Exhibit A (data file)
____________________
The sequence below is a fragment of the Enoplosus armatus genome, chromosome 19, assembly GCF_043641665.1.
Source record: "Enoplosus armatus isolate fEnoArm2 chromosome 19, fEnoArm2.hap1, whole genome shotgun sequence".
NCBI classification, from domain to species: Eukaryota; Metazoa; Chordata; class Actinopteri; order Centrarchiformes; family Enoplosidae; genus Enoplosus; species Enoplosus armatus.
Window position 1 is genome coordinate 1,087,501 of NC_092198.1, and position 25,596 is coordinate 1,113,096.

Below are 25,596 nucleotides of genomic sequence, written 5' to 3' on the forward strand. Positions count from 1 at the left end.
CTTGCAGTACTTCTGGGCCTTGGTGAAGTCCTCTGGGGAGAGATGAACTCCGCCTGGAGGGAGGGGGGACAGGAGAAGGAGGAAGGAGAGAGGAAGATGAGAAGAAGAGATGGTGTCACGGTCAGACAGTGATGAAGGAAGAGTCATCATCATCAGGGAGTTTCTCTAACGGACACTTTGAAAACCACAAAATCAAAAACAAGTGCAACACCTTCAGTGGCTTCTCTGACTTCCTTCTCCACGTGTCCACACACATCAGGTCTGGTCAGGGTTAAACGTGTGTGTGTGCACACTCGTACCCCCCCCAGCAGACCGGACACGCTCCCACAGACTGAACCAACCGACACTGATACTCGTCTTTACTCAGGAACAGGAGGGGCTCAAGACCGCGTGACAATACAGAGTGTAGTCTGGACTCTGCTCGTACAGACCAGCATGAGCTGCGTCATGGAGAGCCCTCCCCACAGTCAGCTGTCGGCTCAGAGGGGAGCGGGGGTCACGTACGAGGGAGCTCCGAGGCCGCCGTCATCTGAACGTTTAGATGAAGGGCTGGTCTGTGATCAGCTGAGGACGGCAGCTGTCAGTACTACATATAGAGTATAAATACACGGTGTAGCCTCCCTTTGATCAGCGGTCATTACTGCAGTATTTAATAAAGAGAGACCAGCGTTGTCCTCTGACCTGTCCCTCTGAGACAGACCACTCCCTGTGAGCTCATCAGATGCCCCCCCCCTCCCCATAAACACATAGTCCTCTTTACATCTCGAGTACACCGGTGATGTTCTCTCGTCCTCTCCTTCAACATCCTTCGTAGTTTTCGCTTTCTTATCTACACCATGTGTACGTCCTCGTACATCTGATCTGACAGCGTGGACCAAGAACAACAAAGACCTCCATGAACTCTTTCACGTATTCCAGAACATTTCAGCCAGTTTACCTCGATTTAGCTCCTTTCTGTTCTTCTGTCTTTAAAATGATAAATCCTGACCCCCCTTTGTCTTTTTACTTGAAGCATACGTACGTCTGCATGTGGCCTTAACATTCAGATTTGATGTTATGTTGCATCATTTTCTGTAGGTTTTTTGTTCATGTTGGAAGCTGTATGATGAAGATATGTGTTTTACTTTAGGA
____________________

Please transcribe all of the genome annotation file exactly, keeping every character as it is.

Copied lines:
The sequence below is a fragment of the Enoplosus armatus genome, chromosome 19, assembly GCF_043641665.1.
Source record: "Enoplosus armatus isolate fEnoArm2 chromosome 19, fEnoArm2.hap1, whole genome shotgun sequence".
NCBI classification, from domain to species: Eukaryota; Metazoa; Chordata; class Actinopteri; order Centrarchiformes; family Enoplosidae; genus Enoplosus; species Enoplosus armatus.
Window position 1 is genome coordinate 1,087,501 of NC_092198.1, and position 25,596 is coordinate 1,113,096.

Below are 25,596 nucleotides of genomic sequence, written 5' to 3' on the forward strand. Positions count from 1 at the left end.
CTTGCAGTACTTCTGGGCCTTGGTGAAGTCCTCTGGGGAGAGATGAACTCCGCCTGGAGGGAGGGGGGACAGGAGAAGGAGGAAGGAGAGAGGAAGATGAGAAGAAGAGATGGTGTCACGGTCAGACAGTGATGAAGGAAGAGTCATCATCATCAGGGAGTTTCTCTAACGGACACTTTGAAAACCACAAAATCAAAAACAAGTGCAACACCTTCAGTGGCTTCTCTGACTTCCTTCTCCACGTGTCCACACACATCAGGTCTGGTCAGGGTTAAACGTGTGTGTGTGCACACTCGTACCCCCCCCAGCAGACCGGACACGCTCCCACAGACTGAACCAACCGACACTGATACTCGTCTTTACTCAGGAACAGGAGGGGCTCAAGACCGCGTGACAATACAGAGTGTAGTCTGGACTCTGCTCGTACAGACCAGCATGAGCTGCGTCATGGAGAGCCCTCCCCACAGTCAGCTGTCGGCTCAGAGGGGAGCGGGGGTCACGTACGAGGGAGCTCCGAGGCCGCCGTCATCTGAACGTTTAGATGAAGGGCTGGTCTGTGATCAGCTGAGGACGGCAGCTGTCAGTACTACATATAGAGTATAAATACACGGTGTAGCCTCCCTTTGATCAGCGGTCATTACTGCAGTATTTAATAAAGAGAGACCAGCGTTGTCCTCTGACCTGTCCCTCTGAGACAGACCACTCCCTGTGAGCTCATCAGATGCCCCCCCCCTCCCCATAAACACATAGTCCTCTTTACATCTCGAGTACACCGGTGATGTTCTCTCGTCCTCTCCTTCAACATCCTTCGTAGTTTTCGCTTTCTTATCTACACCATGTGTACGTCCTCGTACATCTGATCTGACAGCGTGGACCAAGAACAACAAAGACCTCCATGAACTCTTTCACGTATTCCAGAACATTTCAGCCAGTTTACCTCGATTTAGCTCCTTTCTGTTCTTCTGTCTTTAAAATGATAAATCCTGACCCCCCTTTGTCTTTTTACTTGAAGCATACGTACGTCTGCATGTGGCCTTAACATTCAGATTTGATGTTATGTTGCATCATTTTCTGTAGGTTTTTTGTTCATGTTGGAAGCTGTATGATGAAGATATGTGTTTTACTTTAGGA